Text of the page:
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Alyssa Azul Relatable

Modesty: A Stripped Perspective

Growing up modesty was taught to me in relation to what I wore. It was a sin to show too much skin, wear clothing that accentuated curves, or wear too much makeup. I’ve seen girls reprimanded publicly for their clothing, and I also heard that it is a girl’s fault if a guy lusts after her. It’s only a matter of time before she associates modesty with shame, thinking society resents something about the female body. There’s a real problem with this approach.

The truth is, modesty is not simply a way of dress, but a virtue. In my experience raised in the church and serving in ministry for almost 10 years, an open discussion on this topic never happened. Unaddressed, it remained a thorn in my side. My own lack of understanding regarding modesty caused me to be resentful towards men and insecure about my body. 

I’m only scratching the surface, but I’ve taken what I’ve learned from Pope John Paul II’s Theology of the Body coupled with my lived experience to deepen my understanding of the wounds which a lack of modesty may flow from. 

Why might modesty be a struggle for her?

She feels ashamed.

She feels embarrassed about the parts of her body that she is told to “cover up”. If showing too much skin is a sin, then her breasts, hips, and all parts of her body that make her feminine are wrong. She feels guilty for wanting to look nice. 

Response:

Understand that the aspirations for beauty and adoration is not a sin, or something to be ashamed of. Pope John Paul II said “by modesty the human being manifests almost ‘instinctively’ the need for this ‘I’ to be affirmed and accepted according to its true value.”(General Audience, 1979). The need to be affirmed comes from our deepest desires as women to be seen. When Eve was created, she was first seen by God, then by Adam. Adam, on the other hand, was made to seek. Our desire to be seen is manifested when we choose to present ourselves in ways that attract love. The parts of our bodies that we might feel shame about have a divine function – to create and nurture life. Modesty aims to protect that, so that it is only seen according to its true value. 

She feels repressed.

Believing that it is liberating, she tries to dress in ways that the media or others show as empowering. She feels as though dressing the way that she wants is how she can “take control back” of her body. She may think modesty is not for her.

Response:

Due to our fallen natures as men and women, our good desires have been twisted, which results in the toxicity we see in the world today (ie. the sexual revolution, hook-up culture, etc.) Man’s nature to seek has been distorted to see people as a sum of parts, to objectify for his use. Woman’s desire to be seen is distorted to accept attention from anyone and anywhere, at the expense of her dignity. The world has successfully convinced people that bodies are expendable, which results in the connection between the body and soul being metaphorically “severed”. We all seek to love and be loved, but the truth of authentic love of the person is lost in the noise of a culture that screams self-gratification, loneliness, and pride. Dr. Edward Sri says that “modesty is about inspiring a reaction to the value of the person not just to the sexual values.” Contrary to what many people think, modesty is not repressive, but rather freeing once you understand what you are being freed from.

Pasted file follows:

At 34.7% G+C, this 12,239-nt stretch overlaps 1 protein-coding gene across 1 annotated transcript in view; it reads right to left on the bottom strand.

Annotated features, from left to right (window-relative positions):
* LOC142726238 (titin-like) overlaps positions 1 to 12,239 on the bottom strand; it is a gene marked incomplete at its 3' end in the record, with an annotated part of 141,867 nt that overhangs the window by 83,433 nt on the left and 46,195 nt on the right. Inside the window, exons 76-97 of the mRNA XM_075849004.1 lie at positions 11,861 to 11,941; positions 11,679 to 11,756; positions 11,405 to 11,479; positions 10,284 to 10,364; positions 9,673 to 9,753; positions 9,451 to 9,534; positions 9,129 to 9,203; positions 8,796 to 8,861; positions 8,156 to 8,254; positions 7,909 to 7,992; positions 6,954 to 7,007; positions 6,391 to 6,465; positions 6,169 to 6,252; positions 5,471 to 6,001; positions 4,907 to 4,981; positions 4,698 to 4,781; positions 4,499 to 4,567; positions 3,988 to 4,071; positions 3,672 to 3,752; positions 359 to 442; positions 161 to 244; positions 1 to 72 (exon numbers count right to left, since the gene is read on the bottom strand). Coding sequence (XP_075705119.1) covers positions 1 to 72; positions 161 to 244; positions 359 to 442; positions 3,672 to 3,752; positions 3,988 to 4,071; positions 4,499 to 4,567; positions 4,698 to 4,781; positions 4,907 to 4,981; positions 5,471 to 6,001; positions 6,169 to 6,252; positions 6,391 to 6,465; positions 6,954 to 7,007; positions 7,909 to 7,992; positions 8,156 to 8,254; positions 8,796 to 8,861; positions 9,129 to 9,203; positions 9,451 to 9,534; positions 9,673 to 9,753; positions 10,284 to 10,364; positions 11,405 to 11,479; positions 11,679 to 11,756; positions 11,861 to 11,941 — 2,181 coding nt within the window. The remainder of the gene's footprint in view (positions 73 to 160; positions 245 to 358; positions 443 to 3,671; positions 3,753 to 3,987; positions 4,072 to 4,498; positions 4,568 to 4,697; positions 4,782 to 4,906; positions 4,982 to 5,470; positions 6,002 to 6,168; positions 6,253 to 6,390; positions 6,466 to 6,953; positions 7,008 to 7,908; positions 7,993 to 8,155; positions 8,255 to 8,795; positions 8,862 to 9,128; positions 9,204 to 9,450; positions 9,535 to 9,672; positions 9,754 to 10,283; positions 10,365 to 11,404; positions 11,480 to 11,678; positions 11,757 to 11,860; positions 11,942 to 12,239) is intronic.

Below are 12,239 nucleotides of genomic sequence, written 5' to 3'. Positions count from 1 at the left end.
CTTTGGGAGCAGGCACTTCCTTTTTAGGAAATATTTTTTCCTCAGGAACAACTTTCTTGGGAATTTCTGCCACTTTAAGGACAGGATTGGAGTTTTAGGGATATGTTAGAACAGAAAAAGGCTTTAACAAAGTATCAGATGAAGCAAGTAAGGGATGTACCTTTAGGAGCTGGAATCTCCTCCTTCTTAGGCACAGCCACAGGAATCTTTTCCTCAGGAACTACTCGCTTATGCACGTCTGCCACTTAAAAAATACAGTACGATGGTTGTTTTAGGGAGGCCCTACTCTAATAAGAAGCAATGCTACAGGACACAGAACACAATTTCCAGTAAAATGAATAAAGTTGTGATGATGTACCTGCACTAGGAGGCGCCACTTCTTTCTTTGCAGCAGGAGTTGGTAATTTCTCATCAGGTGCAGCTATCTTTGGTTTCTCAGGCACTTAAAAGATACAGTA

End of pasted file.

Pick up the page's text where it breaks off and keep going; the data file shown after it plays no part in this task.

She is confused.

She doesn’t understand why it’s her responsibility to dress a certain way to keep men from objectifying her.

Response:

As mentioned before, men’s desires are distorted due to their fallen natures, so their journey towards purity looks different than ours. . . a topic of its own for another day! While it’s true that women have a role to play in averting a man’s gaze by dressing in modest attire, I am a firm believer that a woman needs to find the reason to do it for herself. Young girls need to know that they have the power to protect, preserve, and uphold their dignity as a person by making their own choices. Self-esteem is so important. When you have love for yourself, you begin to understand what about you is worth honoring, and what is equally worth honoring in others. A woman who understands that her body is a reflection of her God-given soul and fights to protect that, is frankly, more empowering than who you might find on the cover of Sports Illustrated. Modesty is driven by the commitment to see others and be seen as a whole person, rather than as a sum of parts. With that idea in mind, the conversation on clothing and physical presentation might make more sense.

So what now?

Believe me, no one is perfect. As I write this, I am mulling over whether or not the ripped jeans I’m wearing could even be considered pants. Keeping up with trends and beauty standards today is hard enough, so compassion goes a long way. Clothing decisions are not always black and white because bodies come in all shapes and sizes. This is where building a strong sisterhood is important. I hope we can move towards a place where girls growing up today understand modesty by being taught the beauty and sanctity of their bodies rather than by a slap on the wrist. We’re in this together and we have a responsibility to not only hold our brothers accountable, but our sisters as well. Affirm and uplift each other. Share your wounds. Educate and empower.

Related Resources:

Theology of the Body Explained-Revised Edition by Christopher West

Come, Holy Spirit, Give Us Modesty

 

By Alyssa Azul

Alyssa is a bonafide wordsmith in her personal and professional life with a deep love of storytelling in all forms. She lives single-minded for Christ, praying for a St. Joan of Arc-like courage every step of the way.